Conner Hatfield

Bizible: Online vs. Offline Channels

Blog Post created by Conner Hatfield Employee on Oct 24, 2019

***Posted on behalf of Kimberly Galitz, Marketing Automation and Attribution Specialist at Bandwidth.*** 

 

One of the (many) advantages to using Bizible is the ability to track your marketing efforts from both online AND offline channels, giving visibility into the performance of channels where it may not have been available before.

As cut and dry as online vs. offline may seem, it can be complicated to determine when things should be associated with an offline vs. online channel, and beyond that - which actual engagement should count as a touchpoint.

Most simply put, online channels are any channels that would be directly associated with your website or any integrated site – any display advertising, paid search, paid social, organic search, organic social, email, chatbots, etc.

Offline channels are associated with initiatives like direct mail, trade shows or hospitality events, marketing or sales research, and pretty much any other channel where a person’s engagement cannot be tracked digitally. The best way to begin is to write out all the marketing channels you have, and bucket them into online or offline.

 

Pro tip: It is important to understand that offline channel logic in Bizible is actually determined by the Campaign object, specifically (when using Salesforce), the Salesforce Campaign Type - that is how all the touchpoints are mapped into channels and subchannels. So be sure to have all of your “SFDC Campaign Type” ducks in a row before you implement!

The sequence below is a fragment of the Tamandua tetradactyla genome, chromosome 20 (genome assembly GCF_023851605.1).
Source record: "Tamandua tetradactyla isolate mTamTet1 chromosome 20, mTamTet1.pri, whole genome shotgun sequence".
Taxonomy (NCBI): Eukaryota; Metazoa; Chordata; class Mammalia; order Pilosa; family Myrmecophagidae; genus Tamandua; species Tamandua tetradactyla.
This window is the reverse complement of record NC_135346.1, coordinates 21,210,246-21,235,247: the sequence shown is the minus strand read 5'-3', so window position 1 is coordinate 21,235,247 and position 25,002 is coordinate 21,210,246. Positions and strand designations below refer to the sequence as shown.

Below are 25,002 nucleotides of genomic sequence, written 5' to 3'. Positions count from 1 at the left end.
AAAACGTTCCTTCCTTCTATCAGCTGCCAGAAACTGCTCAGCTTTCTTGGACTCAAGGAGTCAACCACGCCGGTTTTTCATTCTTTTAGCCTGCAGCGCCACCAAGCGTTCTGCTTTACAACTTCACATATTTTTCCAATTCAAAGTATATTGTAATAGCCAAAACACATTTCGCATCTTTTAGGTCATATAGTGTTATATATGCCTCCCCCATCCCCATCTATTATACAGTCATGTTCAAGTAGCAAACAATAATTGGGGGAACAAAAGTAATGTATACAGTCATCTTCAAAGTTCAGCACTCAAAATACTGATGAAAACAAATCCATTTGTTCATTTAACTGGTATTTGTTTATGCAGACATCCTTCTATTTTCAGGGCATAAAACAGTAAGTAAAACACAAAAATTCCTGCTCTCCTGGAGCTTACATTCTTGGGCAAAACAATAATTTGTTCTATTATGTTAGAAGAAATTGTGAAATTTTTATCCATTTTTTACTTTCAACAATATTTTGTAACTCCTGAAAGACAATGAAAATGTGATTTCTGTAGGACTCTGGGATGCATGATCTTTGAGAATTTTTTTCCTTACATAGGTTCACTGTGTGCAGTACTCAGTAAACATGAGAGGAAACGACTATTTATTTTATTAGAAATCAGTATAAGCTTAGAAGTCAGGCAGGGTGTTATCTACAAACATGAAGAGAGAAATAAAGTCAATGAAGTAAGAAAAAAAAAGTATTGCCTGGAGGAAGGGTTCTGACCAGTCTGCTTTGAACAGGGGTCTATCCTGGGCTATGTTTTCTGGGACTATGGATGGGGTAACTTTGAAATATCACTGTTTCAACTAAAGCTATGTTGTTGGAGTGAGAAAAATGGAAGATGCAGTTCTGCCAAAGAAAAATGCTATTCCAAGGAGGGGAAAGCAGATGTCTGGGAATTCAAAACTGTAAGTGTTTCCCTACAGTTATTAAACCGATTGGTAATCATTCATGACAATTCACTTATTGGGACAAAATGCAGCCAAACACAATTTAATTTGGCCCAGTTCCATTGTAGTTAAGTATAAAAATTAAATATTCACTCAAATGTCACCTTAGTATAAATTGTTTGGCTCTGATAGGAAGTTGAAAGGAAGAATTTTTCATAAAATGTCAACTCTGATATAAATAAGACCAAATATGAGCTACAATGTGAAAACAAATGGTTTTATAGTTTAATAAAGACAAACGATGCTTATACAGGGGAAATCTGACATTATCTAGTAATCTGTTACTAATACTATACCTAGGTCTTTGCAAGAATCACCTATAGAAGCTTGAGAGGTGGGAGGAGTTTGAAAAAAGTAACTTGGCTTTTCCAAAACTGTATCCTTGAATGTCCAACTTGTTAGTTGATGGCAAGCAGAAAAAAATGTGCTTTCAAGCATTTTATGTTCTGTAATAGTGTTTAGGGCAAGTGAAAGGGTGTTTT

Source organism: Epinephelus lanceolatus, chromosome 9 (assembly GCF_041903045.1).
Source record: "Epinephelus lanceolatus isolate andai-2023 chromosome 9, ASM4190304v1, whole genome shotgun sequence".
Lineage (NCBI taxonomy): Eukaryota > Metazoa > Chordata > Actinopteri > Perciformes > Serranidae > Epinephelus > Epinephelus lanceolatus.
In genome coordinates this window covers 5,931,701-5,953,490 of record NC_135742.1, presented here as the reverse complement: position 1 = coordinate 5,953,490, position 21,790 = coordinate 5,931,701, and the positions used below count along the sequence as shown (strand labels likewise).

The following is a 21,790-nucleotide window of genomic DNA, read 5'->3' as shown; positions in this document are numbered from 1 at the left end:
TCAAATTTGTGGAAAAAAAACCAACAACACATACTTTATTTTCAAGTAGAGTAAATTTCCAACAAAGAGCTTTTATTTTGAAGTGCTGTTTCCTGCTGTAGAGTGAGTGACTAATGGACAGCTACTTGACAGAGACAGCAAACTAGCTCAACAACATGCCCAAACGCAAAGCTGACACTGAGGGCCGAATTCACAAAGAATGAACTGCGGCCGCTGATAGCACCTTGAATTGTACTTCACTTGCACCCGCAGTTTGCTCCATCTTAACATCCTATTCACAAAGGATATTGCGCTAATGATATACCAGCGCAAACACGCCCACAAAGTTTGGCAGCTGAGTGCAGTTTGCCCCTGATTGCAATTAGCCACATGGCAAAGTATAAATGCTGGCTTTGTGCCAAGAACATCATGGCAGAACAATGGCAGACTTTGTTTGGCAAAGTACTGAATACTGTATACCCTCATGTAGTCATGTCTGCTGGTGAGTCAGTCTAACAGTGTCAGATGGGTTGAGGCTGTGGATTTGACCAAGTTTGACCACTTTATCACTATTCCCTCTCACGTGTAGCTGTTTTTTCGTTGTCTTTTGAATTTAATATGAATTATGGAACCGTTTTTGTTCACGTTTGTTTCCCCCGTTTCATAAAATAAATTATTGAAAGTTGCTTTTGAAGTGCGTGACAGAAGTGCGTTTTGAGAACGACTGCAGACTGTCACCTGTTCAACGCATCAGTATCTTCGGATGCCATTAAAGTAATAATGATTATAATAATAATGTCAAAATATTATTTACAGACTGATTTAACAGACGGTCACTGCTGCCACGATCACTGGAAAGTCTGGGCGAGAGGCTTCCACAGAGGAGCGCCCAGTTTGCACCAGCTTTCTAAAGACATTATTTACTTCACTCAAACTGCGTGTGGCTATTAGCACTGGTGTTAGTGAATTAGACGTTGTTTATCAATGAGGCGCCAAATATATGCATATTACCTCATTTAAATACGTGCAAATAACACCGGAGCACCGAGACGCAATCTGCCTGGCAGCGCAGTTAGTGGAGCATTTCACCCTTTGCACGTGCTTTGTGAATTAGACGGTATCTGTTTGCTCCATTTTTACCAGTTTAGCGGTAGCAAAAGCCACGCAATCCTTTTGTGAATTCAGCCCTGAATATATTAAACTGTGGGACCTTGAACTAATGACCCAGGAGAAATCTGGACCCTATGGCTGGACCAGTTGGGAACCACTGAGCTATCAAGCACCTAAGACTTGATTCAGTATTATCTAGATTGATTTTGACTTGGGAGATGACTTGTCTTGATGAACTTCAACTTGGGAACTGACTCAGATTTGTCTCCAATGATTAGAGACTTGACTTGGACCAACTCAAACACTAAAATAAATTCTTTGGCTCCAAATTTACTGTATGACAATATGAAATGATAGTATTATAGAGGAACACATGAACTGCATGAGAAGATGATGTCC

Sounds pretty simple, right? There are always some curveballs in this game, so let’s look into just a few examples of challenges you might face.

 

Scenario 1:
We did a third party webinar, where all the leads registered for the webinar on the third party website—but this was a paid webinar where we received the list of leads after the webinar. How can we track the ROI here?

 

Tricky. Since it’s a website, you immediately think “online!” which is true - however, since the registrations were done on a third party website where the registrants were not tracked with the Bizible javascript code, the registration touchpoint won’t show up for you. For this instance, I suggest using a campaign in your CRM where you can enable touchpoints, adding all the leads you acquired for that third party webinar to this campaign. By adding all these leads to the campaign with touchpoints enabled, they will all get a touchpoint for that particular campaign/third party webinar.

Pro tip: You can update the touchpoint date inside the SFDC campaign to be the date of the webinar, to be most accurate

 

Scenario 2:
We sent out a direct mail postcard, asking people to visit a webpage to sign up for a demo at a tradeshow. We’d like to track the ROI of that postcard, what’s the best way to do this?

 

For instances like this it may be a personal preference, and may also depend on the tools you have in place. If you sent the postcard out with a vanity URL such as “https://www.mywebsite.com/meetus” you can use data from something such as Google Analytics to track page visits, and since there is a form on this page, you may also be able to track the form fills on that particular page, or from that referrer if the vanity URL initiates a redirect to a page that exists. Personally, I want to be able to track the conversions in an SFDC campaign where I can also input the costs to send the postcard out. So I would enter all the people we sent the invite to as “invited” (or sent, or whatever status you have!) and then I would have a trigger campaign in Marketo (or any other tool you use) that would change their status in that campaign to “registered” if they fill out the form. This way, we can see the ROI in the campaign because we are only adding touchpoints to “responded” members, or “registrants”. Of course, you can put referrer parameter criteria in place so that you are only counting those that filled out the form that came from the postcard.

 

So there you have it. Online vs. Offline channels are not too terribly hard once you think it through, but it is certainly helpful to sit down and make sure you know which of your channels play in each space before you get started.

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